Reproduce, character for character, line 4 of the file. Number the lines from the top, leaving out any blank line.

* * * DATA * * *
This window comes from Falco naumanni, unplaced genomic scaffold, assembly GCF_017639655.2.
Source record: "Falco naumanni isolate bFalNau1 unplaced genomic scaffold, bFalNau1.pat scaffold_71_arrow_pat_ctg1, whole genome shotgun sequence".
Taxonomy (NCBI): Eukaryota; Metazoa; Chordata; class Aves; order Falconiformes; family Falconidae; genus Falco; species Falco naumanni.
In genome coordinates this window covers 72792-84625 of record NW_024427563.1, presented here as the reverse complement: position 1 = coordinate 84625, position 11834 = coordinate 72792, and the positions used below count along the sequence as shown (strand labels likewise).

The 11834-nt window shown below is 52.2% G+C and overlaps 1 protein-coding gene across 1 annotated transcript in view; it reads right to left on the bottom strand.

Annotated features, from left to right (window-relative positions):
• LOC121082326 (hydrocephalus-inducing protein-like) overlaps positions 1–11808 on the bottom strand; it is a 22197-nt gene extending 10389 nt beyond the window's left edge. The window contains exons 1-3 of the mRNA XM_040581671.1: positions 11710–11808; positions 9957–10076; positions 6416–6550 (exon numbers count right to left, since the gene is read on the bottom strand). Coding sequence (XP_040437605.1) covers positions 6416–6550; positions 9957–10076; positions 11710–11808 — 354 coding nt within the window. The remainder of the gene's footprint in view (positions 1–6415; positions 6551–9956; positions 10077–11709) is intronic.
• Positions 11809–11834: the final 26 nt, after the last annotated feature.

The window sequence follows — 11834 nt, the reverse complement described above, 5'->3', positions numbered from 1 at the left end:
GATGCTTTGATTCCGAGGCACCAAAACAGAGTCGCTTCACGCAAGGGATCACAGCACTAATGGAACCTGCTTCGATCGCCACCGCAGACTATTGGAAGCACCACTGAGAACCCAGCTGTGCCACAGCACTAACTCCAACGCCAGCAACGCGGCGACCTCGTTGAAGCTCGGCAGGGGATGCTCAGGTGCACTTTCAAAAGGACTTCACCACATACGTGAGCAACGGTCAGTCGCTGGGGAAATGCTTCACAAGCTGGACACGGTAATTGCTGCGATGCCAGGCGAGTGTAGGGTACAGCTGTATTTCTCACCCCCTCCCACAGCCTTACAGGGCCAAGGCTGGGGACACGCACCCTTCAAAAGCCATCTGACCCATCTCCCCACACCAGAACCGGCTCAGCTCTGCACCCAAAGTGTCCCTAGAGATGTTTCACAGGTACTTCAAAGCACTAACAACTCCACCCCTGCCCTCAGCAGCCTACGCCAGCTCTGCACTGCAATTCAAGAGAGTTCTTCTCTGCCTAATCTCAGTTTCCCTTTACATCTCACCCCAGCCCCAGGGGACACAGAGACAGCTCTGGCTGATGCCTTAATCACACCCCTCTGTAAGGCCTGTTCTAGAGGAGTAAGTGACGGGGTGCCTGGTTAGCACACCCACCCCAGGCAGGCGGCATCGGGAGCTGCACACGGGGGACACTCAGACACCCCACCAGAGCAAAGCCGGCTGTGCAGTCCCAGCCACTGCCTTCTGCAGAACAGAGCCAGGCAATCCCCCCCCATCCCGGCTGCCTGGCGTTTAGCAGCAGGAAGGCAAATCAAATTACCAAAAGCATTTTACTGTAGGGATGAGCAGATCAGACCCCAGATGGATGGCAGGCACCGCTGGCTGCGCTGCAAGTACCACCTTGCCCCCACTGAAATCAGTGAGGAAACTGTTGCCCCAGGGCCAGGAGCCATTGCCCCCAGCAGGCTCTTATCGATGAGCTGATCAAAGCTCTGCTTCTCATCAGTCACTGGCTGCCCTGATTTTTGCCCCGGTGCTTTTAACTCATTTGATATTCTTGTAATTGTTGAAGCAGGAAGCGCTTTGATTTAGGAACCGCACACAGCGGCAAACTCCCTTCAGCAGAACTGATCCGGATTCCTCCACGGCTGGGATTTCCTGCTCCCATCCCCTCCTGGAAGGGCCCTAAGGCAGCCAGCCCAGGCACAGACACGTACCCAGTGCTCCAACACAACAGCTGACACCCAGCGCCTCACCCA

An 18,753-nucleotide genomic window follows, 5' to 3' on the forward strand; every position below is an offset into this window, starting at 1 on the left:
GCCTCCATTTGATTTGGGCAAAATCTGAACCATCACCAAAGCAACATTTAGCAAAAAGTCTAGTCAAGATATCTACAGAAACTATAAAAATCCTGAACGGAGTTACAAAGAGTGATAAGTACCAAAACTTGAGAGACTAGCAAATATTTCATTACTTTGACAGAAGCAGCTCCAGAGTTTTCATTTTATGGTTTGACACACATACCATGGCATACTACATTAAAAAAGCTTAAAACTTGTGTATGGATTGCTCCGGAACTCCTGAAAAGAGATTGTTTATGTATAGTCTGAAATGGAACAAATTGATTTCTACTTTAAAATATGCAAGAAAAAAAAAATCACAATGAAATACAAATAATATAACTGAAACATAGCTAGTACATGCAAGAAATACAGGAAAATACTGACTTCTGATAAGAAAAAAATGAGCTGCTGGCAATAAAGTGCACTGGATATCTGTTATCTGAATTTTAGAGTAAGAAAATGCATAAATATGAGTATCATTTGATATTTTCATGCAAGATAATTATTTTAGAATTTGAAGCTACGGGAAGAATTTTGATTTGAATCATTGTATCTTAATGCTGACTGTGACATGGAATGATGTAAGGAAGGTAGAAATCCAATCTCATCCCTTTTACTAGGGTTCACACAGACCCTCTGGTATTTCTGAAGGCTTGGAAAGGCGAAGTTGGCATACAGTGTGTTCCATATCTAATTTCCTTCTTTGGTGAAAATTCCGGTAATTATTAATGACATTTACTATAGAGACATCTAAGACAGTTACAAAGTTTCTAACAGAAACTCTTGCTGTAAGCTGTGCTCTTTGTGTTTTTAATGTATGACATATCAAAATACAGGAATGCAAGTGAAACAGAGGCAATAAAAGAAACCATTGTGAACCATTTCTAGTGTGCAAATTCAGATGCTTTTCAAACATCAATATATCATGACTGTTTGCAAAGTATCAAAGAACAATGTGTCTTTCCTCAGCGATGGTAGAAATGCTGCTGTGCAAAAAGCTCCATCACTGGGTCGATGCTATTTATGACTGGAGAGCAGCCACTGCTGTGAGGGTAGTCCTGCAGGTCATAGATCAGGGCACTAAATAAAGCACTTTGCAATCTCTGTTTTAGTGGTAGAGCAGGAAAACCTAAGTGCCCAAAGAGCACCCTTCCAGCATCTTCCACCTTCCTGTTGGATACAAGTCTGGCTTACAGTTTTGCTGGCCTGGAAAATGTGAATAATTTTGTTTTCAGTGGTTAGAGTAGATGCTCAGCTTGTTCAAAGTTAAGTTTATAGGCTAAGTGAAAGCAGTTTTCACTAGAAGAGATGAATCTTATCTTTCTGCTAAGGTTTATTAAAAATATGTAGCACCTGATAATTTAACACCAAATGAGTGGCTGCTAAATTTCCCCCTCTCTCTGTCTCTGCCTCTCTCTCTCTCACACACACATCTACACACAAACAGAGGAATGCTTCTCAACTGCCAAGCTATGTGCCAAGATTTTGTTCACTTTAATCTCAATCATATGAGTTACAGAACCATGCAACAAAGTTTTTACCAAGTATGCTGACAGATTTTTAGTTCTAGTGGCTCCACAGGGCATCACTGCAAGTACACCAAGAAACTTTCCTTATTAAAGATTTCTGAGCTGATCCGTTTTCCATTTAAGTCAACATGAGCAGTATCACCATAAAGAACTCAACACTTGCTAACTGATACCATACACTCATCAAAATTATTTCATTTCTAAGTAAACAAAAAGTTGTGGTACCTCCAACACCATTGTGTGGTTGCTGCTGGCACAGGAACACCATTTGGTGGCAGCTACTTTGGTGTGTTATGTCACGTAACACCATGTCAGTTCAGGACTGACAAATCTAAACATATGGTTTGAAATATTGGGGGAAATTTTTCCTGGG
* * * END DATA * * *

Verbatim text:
In genome coordinates this window covers 72792-84625 of record NW_024427563.1, presented here as the reverse complement: position 1 = coordinate 84625, position 11834 = coordinate 72792, and the positions used below count along the sequence as shown (strand labels likewise).